Alastair Greene Band – Trouble at Your Door | Album Review

alastairgreenebandcdAlastair Greene Band – Trouble at Your Door

Eclecto Groove Records

12 tracks/48 minutes

The marriage of blues and rock began decades ago and it renews it’s vows with a vengeance in this high energy set of original tunes from Alastair Greene and his band. Greene has been at this since 1997 and this is his fifth studio release since 2002 and he has also released a live album.

The band has changed a bit here and there and is now comprised of Jim Rankin on bass and Austin Beede on drums along with Greene on guitar and vocals.  This is a powerful trio of musicians that pack a lot of punch in their music!  Greene has toured with Alan Parsons as his guitar player and appeared on his 2004 album.  He is the real deal and this CD proves it even more!

The trio blasts off with “People” and never looks back.  A big slide guitar intro and lead along with Greene’s strident vocals grab the listener and gets them ready for a fun ride.  Stellar guitar work!  Except for the slide, more of the same follows in the title cut as the band gets into a groove and Green lays out some hot licks.  “Back Where I Belong” offers more stinging-ly stellar  guitar work.   Greene breaks out the National Steel Guitar for “Red Wine Woman” and delivers a great solo performance of very traditional blues.  Erik Norlander appears on Hammond organ “Back Where I Belong” and “Calling for You.”  The former is a rock anthem sort of cut while the latter is a thoughtful, introspective, semi-psychedelic and very down tempo piece.  They are a nice contrast and Norlander’s keys add a nice dimension.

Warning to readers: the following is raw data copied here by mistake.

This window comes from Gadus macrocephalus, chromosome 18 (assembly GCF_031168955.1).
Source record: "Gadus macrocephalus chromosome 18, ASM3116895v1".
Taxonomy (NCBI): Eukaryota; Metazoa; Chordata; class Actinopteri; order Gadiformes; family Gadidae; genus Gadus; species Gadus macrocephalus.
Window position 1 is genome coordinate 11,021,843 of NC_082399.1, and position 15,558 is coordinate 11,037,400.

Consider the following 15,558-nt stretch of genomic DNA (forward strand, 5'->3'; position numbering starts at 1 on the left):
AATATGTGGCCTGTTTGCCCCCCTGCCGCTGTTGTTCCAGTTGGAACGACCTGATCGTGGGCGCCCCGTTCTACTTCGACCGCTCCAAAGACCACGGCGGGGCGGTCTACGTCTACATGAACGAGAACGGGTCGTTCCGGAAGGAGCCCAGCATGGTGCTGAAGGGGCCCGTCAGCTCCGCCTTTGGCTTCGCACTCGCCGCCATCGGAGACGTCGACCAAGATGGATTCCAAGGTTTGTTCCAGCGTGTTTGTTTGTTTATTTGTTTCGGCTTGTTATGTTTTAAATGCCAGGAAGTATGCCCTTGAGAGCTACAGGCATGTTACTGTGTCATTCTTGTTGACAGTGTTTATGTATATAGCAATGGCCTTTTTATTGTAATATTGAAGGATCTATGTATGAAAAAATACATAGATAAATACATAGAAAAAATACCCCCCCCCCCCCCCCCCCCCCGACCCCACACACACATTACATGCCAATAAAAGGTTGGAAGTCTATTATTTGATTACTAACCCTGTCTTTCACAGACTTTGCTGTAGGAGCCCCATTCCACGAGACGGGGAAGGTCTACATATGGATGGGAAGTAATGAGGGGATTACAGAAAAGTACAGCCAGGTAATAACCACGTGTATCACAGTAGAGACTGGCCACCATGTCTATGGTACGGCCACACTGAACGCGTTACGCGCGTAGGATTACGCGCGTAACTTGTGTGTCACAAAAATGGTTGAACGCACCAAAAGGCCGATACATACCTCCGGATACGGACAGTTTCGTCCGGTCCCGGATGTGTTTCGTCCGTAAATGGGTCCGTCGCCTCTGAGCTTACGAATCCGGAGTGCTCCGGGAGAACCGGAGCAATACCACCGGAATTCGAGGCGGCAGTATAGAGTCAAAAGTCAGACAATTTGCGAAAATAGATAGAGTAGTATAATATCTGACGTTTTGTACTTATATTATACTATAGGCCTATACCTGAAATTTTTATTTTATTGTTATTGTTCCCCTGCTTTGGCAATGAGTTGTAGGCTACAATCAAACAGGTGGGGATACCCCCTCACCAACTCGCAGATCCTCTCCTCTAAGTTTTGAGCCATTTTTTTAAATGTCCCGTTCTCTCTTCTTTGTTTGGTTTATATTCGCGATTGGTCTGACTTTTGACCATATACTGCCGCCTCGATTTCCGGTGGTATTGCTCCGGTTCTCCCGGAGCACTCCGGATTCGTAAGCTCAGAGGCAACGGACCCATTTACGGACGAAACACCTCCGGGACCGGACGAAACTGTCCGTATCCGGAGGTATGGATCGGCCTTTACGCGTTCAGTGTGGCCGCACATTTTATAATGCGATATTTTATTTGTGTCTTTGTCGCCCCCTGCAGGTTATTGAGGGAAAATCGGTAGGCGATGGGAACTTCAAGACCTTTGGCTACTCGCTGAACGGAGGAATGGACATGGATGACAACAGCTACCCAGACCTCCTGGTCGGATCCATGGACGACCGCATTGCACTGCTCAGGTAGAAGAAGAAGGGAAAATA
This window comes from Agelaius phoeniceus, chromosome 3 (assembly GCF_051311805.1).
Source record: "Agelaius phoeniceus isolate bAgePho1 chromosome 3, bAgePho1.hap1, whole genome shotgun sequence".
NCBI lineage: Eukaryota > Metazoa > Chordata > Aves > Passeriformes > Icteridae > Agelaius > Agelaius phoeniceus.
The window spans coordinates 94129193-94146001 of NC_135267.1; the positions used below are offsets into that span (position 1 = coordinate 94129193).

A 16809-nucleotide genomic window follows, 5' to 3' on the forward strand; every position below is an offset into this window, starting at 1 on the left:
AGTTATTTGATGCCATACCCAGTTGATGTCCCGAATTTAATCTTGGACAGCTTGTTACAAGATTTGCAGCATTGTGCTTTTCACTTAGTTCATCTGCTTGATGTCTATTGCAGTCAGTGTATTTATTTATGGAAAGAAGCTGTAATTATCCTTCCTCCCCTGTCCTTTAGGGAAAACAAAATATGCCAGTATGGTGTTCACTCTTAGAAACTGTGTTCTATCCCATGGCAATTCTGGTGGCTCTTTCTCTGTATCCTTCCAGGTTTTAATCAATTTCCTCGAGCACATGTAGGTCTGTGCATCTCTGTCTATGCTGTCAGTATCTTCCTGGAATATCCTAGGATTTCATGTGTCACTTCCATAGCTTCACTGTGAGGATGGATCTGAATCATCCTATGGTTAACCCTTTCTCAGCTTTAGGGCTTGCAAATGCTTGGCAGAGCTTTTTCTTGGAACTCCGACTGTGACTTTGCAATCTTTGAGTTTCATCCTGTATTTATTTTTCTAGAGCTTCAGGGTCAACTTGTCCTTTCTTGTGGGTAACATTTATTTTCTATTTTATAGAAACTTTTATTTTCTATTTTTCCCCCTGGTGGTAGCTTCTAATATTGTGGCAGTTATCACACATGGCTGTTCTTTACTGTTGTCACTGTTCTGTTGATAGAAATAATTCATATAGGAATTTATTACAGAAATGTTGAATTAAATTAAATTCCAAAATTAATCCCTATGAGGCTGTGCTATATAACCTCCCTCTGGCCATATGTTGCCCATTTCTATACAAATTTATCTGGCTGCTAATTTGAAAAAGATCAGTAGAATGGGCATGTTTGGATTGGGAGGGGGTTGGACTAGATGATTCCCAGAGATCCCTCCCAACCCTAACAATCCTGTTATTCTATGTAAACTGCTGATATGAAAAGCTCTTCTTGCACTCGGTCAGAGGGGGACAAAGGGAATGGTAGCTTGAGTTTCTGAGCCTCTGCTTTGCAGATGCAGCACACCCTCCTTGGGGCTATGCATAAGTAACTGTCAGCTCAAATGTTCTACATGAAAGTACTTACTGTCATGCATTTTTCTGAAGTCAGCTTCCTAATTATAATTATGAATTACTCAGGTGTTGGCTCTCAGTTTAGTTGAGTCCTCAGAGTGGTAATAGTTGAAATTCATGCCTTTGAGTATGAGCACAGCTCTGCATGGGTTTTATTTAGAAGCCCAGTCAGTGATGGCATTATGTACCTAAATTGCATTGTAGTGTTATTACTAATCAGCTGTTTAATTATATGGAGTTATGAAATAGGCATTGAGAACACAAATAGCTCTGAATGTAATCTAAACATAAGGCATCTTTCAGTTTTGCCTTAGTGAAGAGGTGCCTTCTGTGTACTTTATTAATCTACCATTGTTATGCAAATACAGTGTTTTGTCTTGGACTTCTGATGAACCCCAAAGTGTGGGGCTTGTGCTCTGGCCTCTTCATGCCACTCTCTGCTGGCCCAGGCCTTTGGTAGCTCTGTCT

“Love You So Bad” is a driving, high energy danceable tune with distorted vocals and another big, ringing guitar performance.  On “Make the Devil’s Day” Greene builds from the verses through the choruses to another huge guitar solo.

“Strange Feeling” is another throwback to blues rock of the 70’s in it’s sound.  Green once again lays it all all on his solo. “Pretty Price to Pay” is similar in nature and gets the blood circulating.  He concludes with another “blues rock anthem” with heavy guitar; “The Sweetest Honey” is cruises perhaps into the sound of early southern rock (Marshall Tucker perhaps) and closes out a fine set of tunes.

Often I find albums heavy into the guitar to start to get boring; that was not the case here.  Greene approaches his music and wields his axe strongly but with sufficient variety and mixed with his well-articulated and clean vocals.  It was a lot of guitar but it was well done and something I could listen to repeatedly and enjoy without getting tired of.  GO buy this and take this one on an end of summer car trip and get you motor running with Alistair Greene and his band- you won’t regret it!

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